So You Want To Be An Astronaut A request on NPR's Facebook page asking people to share their dreams of being an astronaut brought more than 1,000 responses.
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So You Want To Be An Astronaut

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So You Want To Be An Astronaut

So You Want To Be An Astronaut

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  • <iframe src="" width="100%" height="290" frameborder="0" scrolling="no" title="NPR embedded audio player">
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People who follow our Facebook feed know that we put a question to you the other day. With Atlantis scheduled to land tomorrow, and the 30-year space shuttle program coming to an end, we asked if you ever dreamed of becoming an astronaut. Many people wrote back.

In 1970, Trish Dardine was 8 years old, growing up in Long Island. She volunteered herself and her dad to join the Apollo 13 Mission.

Ms. TRISH DARDINE: So I wrote to NASA and then NASA wrote back, and it was from the head of NASA. And basically the letter said, you know, we got your request to accompany us on Apollo 13. That flight is sort of booked, but well definitely consider you and your dad for flights to Mars.

INSKEEP: Hope springs eternal. Years later, as she was cleaning out her parents' house, Trish Dardine found the letter she had written to NASA in her father's briefcase.

Ms. DARDINE: He had actually intercepted my letter to NASA. Took it to work, typed it up, and then gave the response to some neighbors who were moving to Houston, and had them mail the letter from Houston.


Another of you wrote - as a kid in the 1980s, James Ballenger, of San Diego, wanted nothing more than to go to space camp. He'd spent a summer working on his family's peach farm to earn enough money, only to find out that the price of camp had gone up. Luckily, his grandparents had already paid his way. He met scientists, and simulated life as an astronaut.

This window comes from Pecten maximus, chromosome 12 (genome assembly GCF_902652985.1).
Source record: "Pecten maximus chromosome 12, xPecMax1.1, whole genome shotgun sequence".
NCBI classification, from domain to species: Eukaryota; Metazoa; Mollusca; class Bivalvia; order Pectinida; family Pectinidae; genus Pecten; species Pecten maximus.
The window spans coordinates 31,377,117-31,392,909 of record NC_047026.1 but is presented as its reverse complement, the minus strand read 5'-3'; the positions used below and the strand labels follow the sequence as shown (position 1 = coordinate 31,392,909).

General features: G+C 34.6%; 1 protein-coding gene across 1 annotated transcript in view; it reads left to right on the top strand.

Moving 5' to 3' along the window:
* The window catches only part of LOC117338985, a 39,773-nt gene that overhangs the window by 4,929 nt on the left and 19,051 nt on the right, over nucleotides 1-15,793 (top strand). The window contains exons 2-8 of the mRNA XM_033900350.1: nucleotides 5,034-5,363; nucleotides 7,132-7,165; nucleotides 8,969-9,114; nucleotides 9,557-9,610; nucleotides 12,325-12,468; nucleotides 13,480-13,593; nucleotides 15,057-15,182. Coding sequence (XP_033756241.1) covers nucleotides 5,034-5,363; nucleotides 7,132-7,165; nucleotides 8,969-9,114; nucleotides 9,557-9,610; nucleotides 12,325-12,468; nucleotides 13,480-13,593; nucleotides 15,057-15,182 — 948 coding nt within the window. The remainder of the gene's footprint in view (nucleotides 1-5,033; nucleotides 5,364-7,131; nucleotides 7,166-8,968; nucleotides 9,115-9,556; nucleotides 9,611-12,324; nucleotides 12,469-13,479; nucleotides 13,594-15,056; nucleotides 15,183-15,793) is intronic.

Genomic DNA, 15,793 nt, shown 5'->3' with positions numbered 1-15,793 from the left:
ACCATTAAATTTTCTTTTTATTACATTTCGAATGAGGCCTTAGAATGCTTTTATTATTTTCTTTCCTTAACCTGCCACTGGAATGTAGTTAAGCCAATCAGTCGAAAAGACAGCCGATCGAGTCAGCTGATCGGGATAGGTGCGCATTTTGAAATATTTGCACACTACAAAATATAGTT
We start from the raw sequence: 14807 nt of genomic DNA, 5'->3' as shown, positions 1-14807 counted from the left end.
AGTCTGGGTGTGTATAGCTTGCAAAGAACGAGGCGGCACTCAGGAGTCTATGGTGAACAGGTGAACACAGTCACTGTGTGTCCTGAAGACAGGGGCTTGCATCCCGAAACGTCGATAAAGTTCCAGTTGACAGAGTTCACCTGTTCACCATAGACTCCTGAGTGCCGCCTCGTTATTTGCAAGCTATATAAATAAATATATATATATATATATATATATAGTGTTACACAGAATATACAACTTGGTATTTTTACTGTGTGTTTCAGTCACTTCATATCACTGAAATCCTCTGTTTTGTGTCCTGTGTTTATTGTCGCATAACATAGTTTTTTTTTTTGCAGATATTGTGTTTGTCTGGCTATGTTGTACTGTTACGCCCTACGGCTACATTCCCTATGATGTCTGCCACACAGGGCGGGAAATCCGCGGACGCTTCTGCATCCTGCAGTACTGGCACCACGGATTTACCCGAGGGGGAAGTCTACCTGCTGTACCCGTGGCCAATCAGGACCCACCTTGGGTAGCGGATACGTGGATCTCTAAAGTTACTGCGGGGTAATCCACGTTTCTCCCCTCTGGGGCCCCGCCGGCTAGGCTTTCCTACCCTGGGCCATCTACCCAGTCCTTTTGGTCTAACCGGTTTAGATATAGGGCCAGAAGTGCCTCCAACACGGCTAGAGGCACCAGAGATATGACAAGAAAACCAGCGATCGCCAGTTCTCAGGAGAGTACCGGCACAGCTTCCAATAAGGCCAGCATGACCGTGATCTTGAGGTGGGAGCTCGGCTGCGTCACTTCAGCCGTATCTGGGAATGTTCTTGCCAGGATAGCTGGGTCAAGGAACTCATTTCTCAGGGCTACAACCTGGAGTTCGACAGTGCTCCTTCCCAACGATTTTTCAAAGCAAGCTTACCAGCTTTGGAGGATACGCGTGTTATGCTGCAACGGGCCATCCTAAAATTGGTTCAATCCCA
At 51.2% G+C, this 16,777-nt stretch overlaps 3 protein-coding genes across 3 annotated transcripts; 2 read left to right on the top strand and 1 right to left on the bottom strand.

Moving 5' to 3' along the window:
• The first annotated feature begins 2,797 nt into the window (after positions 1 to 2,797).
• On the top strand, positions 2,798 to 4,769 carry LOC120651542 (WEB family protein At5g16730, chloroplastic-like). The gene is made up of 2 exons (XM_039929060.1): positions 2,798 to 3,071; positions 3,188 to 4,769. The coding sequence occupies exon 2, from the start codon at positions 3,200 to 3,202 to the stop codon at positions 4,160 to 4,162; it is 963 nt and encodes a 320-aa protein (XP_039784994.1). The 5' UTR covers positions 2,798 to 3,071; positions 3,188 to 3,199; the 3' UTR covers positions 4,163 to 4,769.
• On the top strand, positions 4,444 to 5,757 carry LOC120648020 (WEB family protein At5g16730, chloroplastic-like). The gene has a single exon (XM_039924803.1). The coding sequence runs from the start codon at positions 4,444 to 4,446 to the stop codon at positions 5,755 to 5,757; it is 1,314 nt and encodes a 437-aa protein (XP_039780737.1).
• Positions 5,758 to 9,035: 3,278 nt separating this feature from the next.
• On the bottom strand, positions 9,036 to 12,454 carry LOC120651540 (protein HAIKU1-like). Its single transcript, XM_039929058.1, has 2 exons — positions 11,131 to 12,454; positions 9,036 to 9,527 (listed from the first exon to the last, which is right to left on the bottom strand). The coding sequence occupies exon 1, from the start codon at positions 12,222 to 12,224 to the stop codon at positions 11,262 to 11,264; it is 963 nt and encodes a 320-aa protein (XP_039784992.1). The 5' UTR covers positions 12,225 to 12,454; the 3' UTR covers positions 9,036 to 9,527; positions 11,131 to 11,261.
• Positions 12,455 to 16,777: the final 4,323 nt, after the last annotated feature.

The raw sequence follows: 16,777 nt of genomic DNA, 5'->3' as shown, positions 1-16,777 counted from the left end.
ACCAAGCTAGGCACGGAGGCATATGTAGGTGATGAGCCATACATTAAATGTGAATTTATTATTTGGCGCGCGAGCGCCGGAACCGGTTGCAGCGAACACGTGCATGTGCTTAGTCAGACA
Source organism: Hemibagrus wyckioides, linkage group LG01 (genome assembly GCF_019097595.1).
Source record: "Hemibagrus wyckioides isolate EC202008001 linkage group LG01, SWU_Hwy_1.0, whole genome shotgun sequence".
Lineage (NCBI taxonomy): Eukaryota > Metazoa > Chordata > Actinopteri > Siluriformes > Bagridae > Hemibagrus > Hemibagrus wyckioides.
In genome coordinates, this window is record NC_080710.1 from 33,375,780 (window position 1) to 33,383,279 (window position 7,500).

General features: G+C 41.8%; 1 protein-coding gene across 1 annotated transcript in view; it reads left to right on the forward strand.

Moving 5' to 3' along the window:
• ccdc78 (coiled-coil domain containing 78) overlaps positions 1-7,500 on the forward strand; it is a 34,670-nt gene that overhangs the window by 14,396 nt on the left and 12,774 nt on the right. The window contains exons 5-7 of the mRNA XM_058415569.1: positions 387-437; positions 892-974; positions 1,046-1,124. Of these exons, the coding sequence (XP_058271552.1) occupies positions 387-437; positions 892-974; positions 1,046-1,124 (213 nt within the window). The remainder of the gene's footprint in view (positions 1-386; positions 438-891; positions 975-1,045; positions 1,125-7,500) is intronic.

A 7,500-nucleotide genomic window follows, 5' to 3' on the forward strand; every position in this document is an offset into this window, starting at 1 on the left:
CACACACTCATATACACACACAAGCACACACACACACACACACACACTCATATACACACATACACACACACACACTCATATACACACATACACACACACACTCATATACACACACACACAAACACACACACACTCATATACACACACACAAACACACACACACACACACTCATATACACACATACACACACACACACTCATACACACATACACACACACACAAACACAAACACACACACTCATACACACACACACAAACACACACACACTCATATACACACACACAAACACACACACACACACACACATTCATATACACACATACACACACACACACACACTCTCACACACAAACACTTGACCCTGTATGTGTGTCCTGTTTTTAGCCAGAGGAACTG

Mr. JAMES BALLENGER: Youre a Monday-morning quarterback for shuttle pilots. You are Mission Control. You are the shuttle pilot. Youre the scientist. And that was my memory - is, I was one of the scientists on the shuttle. And apparently, I opened the vent and exposed us all to solar radiation like, five or six times, and killed the crew over and over and over.

(Soundbite of laughter)

INSKEEP: Lawrence Nowlan of Cornish, New Hampshire, was immersed in the world of space travel and exploration at a very young age because his grandfather was Philip Francis Nowlan, the creator of Buck Rogers - the fictional space traveler of the '20s and '30s, and the predecessor to Flash Gordon and the sci-fi heroes that followed.

Mr. LAWRENCE NOWLAN: I guess the idea of being an astronaut was like all those other childhood dreams. It was amazing. The difference, I think, to me is, you know, it kind of felt like it could be a reality because it just never seemed that far out of reach in our house.

INSKEEP: And Nowlan believes that Buck Rogers may have been the inspiration for those first space travelers.

Mr. NOWLAN: I think that a lot of those early astronauts were big Buck Rogers fans and probably, thats the dream that they followed to get them to where they got to be.

KELLY: Now, the next generation might not be so familiar with Buck Rogers, but some still want to go into space - like Zoe McElroy of Wallingford, Pennsylvania.

Ms. ZOE MCELROY: Ever since I was really little, my grandfather has been talking to me about stars and black holes and outer space. So ever since I was really little, Ive been imagining about going up into space.

KELLY: She's only 11 years old, but she's already been to space camp three times. And the end of the shuttle program has not discouraged her.

Ms. MCELROY: Well, Im hoping that when Im old enough to be an astronaut, there will be a mission back to the moon, or to Mars.

Astronaut wannabes Zoe McElroy, Lawrence Nowlan, James Ballenger and Trish Dardine. They were just a few of the more than 1,000 listeners who wrote to us on Facebook.

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